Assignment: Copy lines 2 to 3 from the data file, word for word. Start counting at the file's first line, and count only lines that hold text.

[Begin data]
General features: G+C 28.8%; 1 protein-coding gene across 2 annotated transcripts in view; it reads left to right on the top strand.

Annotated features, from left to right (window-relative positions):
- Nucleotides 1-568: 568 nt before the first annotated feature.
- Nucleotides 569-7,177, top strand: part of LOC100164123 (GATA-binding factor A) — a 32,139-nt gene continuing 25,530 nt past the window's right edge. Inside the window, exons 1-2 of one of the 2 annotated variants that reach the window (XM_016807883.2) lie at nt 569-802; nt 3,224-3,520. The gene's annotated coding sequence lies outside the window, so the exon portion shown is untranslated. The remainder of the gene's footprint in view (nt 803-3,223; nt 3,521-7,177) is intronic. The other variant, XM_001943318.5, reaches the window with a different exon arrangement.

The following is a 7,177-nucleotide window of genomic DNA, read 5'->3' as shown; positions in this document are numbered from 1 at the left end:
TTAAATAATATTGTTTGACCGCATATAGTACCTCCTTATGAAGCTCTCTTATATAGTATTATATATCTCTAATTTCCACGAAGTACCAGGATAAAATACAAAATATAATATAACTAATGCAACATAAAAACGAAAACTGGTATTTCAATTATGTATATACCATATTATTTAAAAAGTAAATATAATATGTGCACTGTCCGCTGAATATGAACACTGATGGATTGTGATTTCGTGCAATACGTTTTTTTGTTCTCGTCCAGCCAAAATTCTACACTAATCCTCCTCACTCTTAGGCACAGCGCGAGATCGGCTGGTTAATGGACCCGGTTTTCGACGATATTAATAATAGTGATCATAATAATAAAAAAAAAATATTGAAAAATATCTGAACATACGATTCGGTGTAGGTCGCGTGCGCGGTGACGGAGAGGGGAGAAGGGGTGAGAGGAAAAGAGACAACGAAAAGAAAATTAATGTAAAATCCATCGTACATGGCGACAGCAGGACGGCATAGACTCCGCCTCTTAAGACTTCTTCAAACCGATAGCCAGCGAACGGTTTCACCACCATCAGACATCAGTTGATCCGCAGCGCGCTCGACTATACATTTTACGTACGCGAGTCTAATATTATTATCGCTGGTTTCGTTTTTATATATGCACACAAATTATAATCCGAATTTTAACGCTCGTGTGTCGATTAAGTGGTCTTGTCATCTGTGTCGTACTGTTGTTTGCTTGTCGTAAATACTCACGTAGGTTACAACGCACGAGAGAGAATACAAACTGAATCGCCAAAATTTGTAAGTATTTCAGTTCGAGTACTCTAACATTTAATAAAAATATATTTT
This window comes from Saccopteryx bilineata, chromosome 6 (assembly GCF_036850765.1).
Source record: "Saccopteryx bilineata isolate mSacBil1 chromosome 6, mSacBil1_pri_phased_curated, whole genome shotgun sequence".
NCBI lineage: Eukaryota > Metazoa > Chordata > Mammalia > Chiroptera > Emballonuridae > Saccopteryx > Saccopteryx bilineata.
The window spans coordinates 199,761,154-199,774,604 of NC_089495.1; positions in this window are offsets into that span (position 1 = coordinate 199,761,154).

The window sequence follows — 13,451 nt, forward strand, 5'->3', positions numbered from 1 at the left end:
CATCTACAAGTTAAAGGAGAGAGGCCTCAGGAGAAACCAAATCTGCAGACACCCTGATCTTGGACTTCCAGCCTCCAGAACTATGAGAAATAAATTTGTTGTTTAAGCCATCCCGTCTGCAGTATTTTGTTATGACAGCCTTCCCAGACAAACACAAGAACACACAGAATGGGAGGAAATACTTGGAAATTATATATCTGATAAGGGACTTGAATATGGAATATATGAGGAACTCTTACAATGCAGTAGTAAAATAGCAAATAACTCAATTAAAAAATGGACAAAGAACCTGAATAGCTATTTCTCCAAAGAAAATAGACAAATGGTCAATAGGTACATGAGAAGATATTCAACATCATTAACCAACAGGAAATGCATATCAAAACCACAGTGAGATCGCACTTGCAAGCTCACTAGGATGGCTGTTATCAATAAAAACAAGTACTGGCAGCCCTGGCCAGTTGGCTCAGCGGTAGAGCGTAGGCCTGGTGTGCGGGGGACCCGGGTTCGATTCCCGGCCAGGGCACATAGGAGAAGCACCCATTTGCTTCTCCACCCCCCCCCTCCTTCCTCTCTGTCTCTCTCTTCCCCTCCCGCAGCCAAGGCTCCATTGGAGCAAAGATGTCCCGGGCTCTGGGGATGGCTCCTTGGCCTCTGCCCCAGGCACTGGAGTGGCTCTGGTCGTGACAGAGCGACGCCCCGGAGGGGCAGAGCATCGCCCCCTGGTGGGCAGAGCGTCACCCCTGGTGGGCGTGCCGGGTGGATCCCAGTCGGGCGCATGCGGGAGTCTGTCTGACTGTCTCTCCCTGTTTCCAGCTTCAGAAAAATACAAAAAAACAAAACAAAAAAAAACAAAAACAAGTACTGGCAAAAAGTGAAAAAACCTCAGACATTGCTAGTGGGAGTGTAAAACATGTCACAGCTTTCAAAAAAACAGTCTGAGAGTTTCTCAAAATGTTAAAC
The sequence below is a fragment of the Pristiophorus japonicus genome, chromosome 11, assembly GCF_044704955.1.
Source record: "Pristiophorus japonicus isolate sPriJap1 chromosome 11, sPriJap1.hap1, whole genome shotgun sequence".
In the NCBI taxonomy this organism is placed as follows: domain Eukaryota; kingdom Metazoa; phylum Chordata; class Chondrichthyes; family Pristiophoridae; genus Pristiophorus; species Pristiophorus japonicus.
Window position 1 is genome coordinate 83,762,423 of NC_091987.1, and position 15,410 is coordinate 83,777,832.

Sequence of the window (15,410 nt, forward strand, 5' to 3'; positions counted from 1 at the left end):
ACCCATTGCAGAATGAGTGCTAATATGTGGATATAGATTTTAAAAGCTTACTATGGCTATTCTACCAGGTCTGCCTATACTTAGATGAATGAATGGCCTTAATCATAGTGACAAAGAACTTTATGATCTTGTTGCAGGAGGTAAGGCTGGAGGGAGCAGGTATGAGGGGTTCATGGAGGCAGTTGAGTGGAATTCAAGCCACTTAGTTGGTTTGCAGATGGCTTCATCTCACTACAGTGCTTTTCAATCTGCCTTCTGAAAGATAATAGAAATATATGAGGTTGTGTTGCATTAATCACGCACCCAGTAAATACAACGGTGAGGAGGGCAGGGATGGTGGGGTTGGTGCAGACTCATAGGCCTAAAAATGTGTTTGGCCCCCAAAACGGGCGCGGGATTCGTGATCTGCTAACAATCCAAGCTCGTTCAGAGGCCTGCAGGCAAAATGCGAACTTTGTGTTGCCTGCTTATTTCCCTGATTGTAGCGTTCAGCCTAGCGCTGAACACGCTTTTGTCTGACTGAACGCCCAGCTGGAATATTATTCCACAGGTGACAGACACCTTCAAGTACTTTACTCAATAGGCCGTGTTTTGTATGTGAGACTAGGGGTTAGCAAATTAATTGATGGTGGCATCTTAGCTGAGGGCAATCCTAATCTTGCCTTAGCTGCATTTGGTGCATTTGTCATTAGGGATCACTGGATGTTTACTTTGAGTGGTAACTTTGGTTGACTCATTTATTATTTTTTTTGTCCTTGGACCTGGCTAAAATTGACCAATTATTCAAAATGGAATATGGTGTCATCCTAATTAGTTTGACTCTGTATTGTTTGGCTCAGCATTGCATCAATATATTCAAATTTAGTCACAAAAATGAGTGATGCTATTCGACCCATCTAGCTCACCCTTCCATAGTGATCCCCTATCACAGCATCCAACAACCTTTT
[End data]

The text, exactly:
Annotated features, from left to right (window-relative positions):
- Nucleotides 1-568: 568 nt before the first annotated feature.